Our other overseas guest was Miss Zeona from South Africa living in Switzerland. She introduced the history of South Africa, its economy and inequities. Students learned about wealth distribution and the use of a traditional banking system called STOKVEL. Lastly, Keith Ikoma-sensei shared how is thrifty or not. Stephanie Reynolds – sensei talked about being thrifty in Vermont. Students learned about garage sales and thrift shopping. Additionally, she shared how she up-cycles her clothing. Stephanie taught the students how to knit using chopsticks!

Students completed journals that included:

  • A Summary from Cornell notes
  • What you knew and/or didn’t know before
  • What surprised you and/or questions arising from the lesson

Excerpts from Journal Entries:

Student A: “We have watched several videos on stories of teacher’s parents. First, it was Ian-sensei’s mother. She experienced tough times when food supply and other things were running out. She needed to be thrifty on lots of things. Ration was also being used to make sure that everybody got supplies equally. She still uses some of these techniques today. Second, it was Anne sensei’s parents. They also have some experiences where they were having thrift in life. Her mom once was given the big shoes and pants in order to save some money when she was a child. Now they’re careful when they go shopping. I didn’t know about the ration thing that existed to help people, and I think it’s a great idea to organize things. I was not that surprised to know that they all have experienced thrift in life because there are lots of problems long time ago, especially after the war.”

Student B: “I heard about Ian sensei’s mother. What she did during the war contributed to her saving money food or anything. She said that she kept wrappers, and ribbons for gifts. I do so even now. When I buy something, the shop gives me good quality bags ribbons and wrappers.  I use them when I have to bring something somewhere or wrap something or so do some decorations. I think this action is really good because it doesn’t waste money to buy them and it helps avoid global warming. I didn’t know the word tightwad and miser they mean greedy I want to use these words from today.”

Student C: I know in South Africa white people are being given preferential treatment and have power in each country in Africa. However, it is more than I could have imagined. I am very surprised because in Japan we don’t have distinction for something, so it was hard to imagine to distinguish but other countries have distinction culture. I have never heard of STOKVEL, too. In Japan, we don’t have that kind, so living in Africa is probably difficult, but I want to live there because I went to America. I got culture shock. I want to see every country and touch directly with their culture.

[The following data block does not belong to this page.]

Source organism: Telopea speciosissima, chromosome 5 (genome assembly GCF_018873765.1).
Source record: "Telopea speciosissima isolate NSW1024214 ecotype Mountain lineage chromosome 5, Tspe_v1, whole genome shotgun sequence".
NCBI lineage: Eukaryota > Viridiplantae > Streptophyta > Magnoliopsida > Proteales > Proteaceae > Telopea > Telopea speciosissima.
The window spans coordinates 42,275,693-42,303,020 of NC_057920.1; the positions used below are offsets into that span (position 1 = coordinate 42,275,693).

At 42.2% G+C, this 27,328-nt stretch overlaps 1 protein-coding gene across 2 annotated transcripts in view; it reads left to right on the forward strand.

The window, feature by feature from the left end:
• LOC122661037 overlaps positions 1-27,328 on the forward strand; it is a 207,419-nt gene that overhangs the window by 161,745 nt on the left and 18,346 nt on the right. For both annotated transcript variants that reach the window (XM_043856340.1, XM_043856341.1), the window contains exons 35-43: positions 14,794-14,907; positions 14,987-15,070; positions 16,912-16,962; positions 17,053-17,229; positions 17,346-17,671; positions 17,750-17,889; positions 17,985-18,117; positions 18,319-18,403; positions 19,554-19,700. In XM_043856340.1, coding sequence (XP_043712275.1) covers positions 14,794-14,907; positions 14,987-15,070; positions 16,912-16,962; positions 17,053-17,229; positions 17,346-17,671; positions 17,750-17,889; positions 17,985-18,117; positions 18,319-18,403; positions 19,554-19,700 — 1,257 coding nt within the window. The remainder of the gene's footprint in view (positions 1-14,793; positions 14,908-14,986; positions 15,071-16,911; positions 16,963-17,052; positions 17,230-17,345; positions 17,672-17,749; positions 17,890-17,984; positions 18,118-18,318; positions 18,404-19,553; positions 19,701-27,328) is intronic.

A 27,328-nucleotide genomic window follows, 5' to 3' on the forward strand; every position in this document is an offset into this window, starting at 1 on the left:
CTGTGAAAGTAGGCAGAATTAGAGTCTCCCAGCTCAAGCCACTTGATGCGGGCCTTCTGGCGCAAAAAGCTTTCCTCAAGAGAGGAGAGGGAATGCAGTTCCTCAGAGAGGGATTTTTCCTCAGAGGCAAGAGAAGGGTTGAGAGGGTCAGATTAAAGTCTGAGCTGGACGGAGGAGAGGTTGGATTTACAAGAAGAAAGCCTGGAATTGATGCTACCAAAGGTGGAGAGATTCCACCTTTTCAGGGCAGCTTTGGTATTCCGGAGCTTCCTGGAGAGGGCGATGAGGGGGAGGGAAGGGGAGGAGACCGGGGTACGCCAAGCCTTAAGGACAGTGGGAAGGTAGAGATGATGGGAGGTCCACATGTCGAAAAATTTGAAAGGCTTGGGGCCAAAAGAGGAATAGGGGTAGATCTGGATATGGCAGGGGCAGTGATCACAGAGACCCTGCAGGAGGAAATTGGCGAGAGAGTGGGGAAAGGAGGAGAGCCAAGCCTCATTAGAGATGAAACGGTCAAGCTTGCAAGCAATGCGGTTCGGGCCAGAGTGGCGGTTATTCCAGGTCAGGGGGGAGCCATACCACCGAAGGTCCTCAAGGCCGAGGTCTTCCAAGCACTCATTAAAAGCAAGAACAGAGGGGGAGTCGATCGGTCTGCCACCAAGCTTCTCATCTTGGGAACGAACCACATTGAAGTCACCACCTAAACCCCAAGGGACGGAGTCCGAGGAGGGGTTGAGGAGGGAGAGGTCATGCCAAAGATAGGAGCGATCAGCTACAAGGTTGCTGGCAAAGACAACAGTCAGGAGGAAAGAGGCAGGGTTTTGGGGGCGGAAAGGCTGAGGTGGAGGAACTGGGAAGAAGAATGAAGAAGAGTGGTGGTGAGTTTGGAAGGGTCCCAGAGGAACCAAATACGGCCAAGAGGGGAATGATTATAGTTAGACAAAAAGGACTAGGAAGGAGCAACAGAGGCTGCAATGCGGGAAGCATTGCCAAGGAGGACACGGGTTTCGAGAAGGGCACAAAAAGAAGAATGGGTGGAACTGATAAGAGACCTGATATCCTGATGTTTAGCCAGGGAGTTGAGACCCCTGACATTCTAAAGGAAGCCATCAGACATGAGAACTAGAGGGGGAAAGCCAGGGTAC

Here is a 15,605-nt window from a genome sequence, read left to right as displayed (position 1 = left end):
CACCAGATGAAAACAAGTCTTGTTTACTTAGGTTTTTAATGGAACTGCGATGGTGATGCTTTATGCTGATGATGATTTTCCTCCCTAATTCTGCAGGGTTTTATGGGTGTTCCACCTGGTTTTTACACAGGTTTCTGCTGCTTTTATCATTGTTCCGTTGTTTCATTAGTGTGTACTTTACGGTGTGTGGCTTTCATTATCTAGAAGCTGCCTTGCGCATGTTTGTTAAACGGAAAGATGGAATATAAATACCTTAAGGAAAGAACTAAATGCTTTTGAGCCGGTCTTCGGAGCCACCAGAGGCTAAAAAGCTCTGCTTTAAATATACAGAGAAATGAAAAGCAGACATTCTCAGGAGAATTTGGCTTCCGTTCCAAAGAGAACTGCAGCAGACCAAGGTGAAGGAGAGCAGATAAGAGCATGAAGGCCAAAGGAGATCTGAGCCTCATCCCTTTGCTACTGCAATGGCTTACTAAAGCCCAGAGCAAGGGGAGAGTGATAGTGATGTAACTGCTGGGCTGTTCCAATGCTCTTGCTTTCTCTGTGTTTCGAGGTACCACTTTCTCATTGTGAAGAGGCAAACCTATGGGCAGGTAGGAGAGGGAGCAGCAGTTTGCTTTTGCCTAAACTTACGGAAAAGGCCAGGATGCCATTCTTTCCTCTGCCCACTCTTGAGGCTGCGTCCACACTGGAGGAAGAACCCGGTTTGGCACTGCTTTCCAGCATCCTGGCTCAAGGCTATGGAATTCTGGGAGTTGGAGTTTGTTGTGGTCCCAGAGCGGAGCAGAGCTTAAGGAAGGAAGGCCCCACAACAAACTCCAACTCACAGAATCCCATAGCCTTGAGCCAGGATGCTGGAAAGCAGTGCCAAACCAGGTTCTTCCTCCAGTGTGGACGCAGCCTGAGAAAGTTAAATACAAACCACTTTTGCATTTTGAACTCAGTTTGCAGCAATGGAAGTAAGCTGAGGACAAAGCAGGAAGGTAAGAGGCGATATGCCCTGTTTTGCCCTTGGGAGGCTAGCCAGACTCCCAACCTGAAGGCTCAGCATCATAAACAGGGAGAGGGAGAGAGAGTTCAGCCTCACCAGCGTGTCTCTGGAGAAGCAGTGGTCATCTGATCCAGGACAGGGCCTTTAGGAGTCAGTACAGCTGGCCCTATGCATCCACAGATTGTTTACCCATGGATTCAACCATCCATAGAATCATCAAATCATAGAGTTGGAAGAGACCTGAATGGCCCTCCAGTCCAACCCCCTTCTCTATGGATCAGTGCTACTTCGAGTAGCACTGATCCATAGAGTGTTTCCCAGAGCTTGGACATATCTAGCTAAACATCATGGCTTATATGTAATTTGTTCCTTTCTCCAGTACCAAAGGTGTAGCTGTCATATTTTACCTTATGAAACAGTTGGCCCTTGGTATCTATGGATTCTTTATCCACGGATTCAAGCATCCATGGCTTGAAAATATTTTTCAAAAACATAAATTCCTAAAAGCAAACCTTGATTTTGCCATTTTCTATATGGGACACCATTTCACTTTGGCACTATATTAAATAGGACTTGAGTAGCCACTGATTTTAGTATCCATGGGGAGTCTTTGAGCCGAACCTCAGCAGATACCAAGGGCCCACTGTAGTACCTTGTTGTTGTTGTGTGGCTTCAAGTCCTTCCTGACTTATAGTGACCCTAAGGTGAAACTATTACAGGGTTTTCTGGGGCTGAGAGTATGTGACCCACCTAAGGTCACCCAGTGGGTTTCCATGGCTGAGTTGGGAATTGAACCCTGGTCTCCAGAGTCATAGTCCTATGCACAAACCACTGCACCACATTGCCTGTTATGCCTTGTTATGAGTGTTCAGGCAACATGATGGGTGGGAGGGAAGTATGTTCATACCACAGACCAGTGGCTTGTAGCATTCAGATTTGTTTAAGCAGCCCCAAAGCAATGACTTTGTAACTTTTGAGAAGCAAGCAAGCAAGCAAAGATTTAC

Student D: With Miss Pauline, we cooked our own dish. I made Mixed Fish Rice dish. I really hate to call this this “Chinese.” I really hate this, but I know this has a good taste. I also mixed words and explained why my dish is a mixing dish. Everyone voted for the thriftiest and the spendthrigt. What are the good points for thrift or what is a bad point for thrift? The good point is to save money and the bad point is to be greedy or too economical. For me, I don’t have money, so I am not thrifty.

Pauline Baird




ナグワ先生はエジプトの食文化について紹介しました。ガイアナ出身のポーリン先生は大西洋奴隷貿易とそれがガイアナ共和国に与えた影響について話しました。学生は(紙で)渡されたモノを使って料理を作ることに挑戦し、自分たちで料理名を付けました。その後、残り物をひとつの鍋で作るCook-up Riceというガイアナ料理について学びました。

イアン先生は節約と関連する英単語を紹介しました。Tightwad, stingy, spendthrift, Portmanteausなどです。その後、学生はfreegan (free+vegan)とshopaholic (Shop+alcoholic)の2つの単語の意味を推理しました。学生は自分たちのお金の使い方の癖ごとに投票し、ひとりはthrifiest(レシートを集める者)、もうひとりは最強のspendthriftに任命されました。





  • コーネル式ノートの要約
  • すでに知っていたこと/知らなかったこと
  • 驚いたこと/授業に対する疑問





February 9, 2021 Snow Hiking

2021年26日(土)、白山麓キャンパスの特別活動としてスノーハイキングを行いました。このイベントはNature and Adventure Clubの尾張コーチの企画運営によるものです。参加者はアファフさん、本田さん、勝方さん、酒井さん、中里さん(全員1年生)、尾張コーチ、潟辺先生、フィリップ先生、ナグワ先生と私です。朝9時に白山麓キャンパスを出発し、20分ほどのところにある岩間林道入り口に車を駐車しました。そこからカンジキを履いてハイキングを開始しました。途中、尾張コーチによるカンジキ歩行や動物の足跡観察のレクチャーが行われました。見晴らしの良い尾根に出たところで休憩、春の兆しを感じる日光浴をしながら、気持ちの良いひと時を過ごしました。11時過ぎに目的地であるブナオ山観察舎に到着し、双眼鏡を覗いたりイヌワシなどの剥製を観察しました。今シーズン初めて実施したスノーハイクは、全員が安心して楽しむことができたため、来年度以降Nature and Adventure Clubの定例イベントにしていこうと思います。